Who could even question a requirement that super funds act in the best financial interests of their members?
Labor’s new assistant treasurer Stephen Jones, that’s who.
While the treasurer himself has been working on Thursday’s major economic statement, Jones has asked the treasury to consider concerns relating to the “regulatory complexity” of a requirement that funds act in their members’ best financial interests — a requirement that on the face of it is straightforward.
Oddly, he titled the announcement “Review to strengthen super” — a title he might need to rework if the review finds the duty should be weakened.
The Coalition strengthened the requirement a year ago as part of a suite of reforms called “Your Future, Your Super”, changing it from a duty to act in the “best interests” of members to the best “financial” interests of members.
The difference between the two is that whereas spending members’ funds on things such as corporate hospitality or wellbeing services or news websites might arguably be in the best interests of members, it need not be in the best interests of members.
And that’s what superannuation funds are meant to be for — to grow rather than spend the trillions entrusted with them for workers’ retirements.
To make sure the funds do it, the Coalition reversed the onus of proof. If questioned, fund directors needed to be able to demonstrate that their spending was in the best financial interests of their members, or at least in what they thought at the time would be their members’ best financial interests.
‘Best financial interests’ up for review
That might be the “regulatory complexity” the assistant treasurer is referring to — a requirement that directors use their members’ funds to grow their members’ funds, and be able to demonstrate that’s what they were attempting if asked.
It’s good news for members — whose compulsorily-acquired funds the directors are managing — but troubling for some directors (in industry funds most directors are union and employer representatives), and Jones listened to the directors.
He has backed them on another concern.
The Coalition’s regulations require funds to itemise their spending on political donations and payments to related parties and industrial bodies, as well as their spending on marketing, in a statement to members before each annual meeting.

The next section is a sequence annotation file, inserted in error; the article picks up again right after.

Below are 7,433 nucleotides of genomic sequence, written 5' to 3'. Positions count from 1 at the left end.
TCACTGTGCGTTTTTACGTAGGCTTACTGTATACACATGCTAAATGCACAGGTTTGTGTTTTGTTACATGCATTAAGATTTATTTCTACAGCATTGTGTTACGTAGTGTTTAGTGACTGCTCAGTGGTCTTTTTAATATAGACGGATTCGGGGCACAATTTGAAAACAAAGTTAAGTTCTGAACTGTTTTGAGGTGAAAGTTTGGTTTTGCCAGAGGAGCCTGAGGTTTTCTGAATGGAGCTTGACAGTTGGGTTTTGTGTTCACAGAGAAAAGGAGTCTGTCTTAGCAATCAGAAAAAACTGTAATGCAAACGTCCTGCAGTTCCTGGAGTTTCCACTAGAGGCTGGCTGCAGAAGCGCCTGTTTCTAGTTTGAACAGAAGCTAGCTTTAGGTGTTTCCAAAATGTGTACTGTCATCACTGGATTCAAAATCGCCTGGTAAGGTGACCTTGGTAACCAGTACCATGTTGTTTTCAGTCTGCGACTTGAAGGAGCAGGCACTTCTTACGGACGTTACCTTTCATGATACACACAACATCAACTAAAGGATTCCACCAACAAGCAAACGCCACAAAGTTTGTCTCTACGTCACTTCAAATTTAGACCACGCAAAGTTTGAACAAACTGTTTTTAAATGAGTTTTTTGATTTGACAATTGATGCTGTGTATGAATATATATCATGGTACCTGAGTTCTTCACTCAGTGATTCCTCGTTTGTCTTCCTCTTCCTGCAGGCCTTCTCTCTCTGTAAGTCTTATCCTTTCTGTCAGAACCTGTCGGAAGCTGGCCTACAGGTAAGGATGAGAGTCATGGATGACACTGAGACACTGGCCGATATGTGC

Transparency up for review
Jones has drafted regulations that remove the requirement for itemisation while leaving in place the requirement for funds to report the totals to members.
It won’t save the funds work (they still have to itemise each payment in order to prepare the totals), but it will save them embarrassment.
And he is tampering with perhaps the most important super reform of them all.
Last year, for the first time, each of the 80 MySuper funds (the funds into which new employees can be defaulted) was graded on its performance.
Performance test up for review
Thirteen failed. They weren’t being graded on absolute returns. That would have been unfair. They were graded on returns over the past seven years given their stated investment strategy.
If their strategy had been to, say, invest all of their members’ funds in shares, and shares did badly, that would be fine so long as the fund’s shares didn’t do significantly worse than the share market as a whole over seven years — which is a way of saying it is a hard test to fail.
Under the Your Future, Your Super rules the 13 funds that failed were required to write to their members telling them they had performed badly and suggesting they switch to a better-performing product.
The second test will be this year. Any funds that fail two years in a row get banned from accepting new members.
Not that it’s likely to come to that. Eleven of the 13 have merged or are in the process of merging with better funds, which is how the system is supposed to work. It is weeding out dud funds, and advancing members’ interests.
Even the fear of failing is advancing members’ interests. Industry observers say funds likely to fail are cutting their fees to ensure they don’t. The performance test is on returns net of fees.
Twelve month pause
From next year the test was to be extended to all super funds, whether default or not, so it could really weed out the duds. The Productivity Commission found non-default funds performed notably worse than default funds.
But Jones says he’ll stop the extension — “pause” is his word — for 12 months while the treasury rechecks the system for “unintended outcomes”.
Hundreds of funds (some of them bad) will be given a reprieve, something that was itself unintended when the system was set up.
There are genuine concerns about the test. It is backward-looking, as it has to be, and funds in difficulty will have it made worse by an exodus of members when the results are published.
But these are concerns for the directors of the funds, not their members. And Australians put more of their money into super than anything other than housing.
A landmark 2018 Productivity Commission inquiry found much of the system was a “mess” that allowed poorly performing funds to produce $660,000 less in retirement than well-performing funds.
Your Future, Your Super was the government’s response to that. It’s already achieved a lot. Until the new minister hit pause, it was about to achieve more.
Peter Martin is visiting fellow at the Crawford School of Public Policy, Australian National University. This piece first appeared on The Conversation.